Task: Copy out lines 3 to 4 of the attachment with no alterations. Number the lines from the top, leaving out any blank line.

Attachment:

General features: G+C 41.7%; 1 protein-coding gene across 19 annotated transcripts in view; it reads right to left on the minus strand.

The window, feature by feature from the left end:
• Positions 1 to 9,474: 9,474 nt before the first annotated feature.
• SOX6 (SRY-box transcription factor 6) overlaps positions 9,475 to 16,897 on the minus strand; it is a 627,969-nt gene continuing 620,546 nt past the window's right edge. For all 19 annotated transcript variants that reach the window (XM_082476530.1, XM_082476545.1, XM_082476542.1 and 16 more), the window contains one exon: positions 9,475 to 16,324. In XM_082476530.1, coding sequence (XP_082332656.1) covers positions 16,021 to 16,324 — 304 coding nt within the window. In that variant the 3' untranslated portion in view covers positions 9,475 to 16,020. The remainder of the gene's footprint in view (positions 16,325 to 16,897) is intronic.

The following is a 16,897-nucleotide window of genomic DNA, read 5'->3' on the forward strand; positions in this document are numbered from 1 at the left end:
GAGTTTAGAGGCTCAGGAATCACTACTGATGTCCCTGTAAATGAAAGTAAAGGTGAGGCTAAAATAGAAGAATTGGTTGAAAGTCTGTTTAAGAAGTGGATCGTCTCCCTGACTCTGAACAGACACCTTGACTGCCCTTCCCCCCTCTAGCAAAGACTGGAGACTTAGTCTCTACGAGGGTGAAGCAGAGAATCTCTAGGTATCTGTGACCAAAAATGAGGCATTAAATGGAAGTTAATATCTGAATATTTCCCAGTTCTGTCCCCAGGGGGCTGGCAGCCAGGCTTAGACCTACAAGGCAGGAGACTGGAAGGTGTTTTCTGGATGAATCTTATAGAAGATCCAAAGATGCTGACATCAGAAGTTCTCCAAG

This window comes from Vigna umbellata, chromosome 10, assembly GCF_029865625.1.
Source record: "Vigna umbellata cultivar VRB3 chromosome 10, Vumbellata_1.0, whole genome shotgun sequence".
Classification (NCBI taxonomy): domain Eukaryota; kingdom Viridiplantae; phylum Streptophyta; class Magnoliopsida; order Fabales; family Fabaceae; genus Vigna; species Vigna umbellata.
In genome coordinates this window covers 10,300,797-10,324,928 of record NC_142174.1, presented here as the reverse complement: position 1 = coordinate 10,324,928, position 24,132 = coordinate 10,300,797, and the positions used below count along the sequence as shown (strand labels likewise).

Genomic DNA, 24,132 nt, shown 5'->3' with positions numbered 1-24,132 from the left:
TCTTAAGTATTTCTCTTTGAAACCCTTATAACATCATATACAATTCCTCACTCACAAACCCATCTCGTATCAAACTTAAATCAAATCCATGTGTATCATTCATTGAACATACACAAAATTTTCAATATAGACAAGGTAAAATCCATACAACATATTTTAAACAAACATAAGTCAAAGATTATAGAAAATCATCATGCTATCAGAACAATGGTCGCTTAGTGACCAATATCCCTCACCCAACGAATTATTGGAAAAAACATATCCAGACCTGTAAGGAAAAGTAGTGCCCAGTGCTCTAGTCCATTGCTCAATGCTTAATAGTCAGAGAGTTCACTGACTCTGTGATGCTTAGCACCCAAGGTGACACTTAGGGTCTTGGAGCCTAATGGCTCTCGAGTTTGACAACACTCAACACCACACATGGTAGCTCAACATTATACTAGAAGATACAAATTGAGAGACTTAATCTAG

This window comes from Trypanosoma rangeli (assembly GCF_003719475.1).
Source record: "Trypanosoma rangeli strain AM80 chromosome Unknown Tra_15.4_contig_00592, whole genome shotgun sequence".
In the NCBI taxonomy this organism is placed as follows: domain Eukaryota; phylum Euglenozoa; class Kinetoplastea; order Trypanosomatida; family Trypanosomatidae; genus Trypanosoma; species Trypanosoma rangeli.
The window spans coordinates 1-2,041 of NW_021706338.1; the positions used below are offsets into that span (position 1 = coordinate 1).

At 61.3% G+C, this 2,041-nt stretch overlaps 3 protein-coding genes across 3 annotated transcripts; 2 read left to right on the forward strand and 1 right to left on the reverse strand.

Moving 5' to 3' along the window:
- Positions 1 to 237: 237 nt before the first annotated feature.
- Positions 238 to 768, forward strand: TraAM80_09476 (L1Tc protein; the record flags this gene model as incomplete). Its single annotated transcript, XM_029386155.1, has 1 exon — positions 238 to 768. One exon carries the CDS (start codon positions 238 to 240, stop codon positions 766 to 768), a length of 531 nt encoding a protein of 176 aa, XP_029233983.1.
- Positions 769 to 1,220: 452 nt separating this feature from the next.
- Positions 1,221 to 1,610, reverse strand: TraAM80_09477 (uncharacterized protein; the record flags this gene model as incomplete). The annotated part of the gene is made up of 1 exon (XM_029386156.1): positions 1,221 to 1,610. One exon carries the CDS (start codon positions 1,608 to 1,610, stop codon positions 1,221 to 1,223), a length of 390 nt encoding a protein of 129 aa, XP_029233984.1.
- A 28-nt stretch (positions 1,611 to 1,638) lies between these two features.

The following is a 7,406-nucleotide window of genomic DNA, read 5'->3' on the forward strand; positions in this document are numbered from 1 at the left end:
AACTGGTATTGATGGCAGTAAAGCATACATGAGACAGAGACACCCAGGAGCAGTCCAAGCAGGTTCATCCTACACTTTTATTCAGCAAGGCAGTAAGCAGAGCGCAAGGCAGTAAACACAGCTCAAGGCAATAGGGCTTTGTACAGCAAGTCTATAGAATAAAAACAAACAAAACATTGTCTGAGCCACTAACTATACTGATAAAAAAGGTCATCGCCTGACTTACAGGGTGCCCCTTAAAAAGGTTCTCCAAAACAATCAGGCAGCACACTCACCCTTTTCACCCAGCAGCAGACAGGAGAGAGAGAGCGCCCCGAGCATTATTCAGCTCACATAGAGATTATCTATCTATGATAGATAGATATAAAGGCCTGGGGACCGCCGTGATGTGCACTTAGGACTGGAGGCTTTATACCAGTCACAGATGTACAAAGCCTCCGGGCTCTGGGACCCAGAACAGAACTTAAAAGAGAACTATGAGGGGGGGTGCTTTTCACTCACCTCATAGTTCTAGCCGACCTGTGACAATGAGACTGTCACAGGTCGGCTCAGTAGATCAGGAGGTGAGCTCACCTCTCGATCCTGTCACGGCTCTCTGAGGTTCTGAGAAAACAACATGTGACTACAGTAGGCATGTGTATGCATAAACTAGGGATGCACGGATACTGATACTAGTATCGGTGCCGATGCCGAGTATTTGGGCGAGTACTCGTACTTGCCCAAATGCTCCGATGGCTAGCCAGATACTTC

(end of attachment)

• Positions 1 to 9,474: 9,474 nt before the first annotated feature.
• SOX6 (SRY-box transcription factor 6) overlaps positions 9,475 to 16,897 on the minus strand; it is a 627,969-nt gene continuing 620,546 nt past the window's right edge. For all 19 annotated transcript variants that reach the window (XM_082476530.1, XM_082476545.1, XM_082476542.1 and 16 more), the window contains one exon: positions 9,475 to 16,324. In XM_082476530.1, coding sequence (XP_082332656.1) covers positions 16,021 to 16,324 — 304 coding nt within the window. In that variant the 3' untranslated portion in view covers positions 9,475 to 16,020. The remainder of the gene's footprint in view (positions 16,325 to 16,897) is intronic.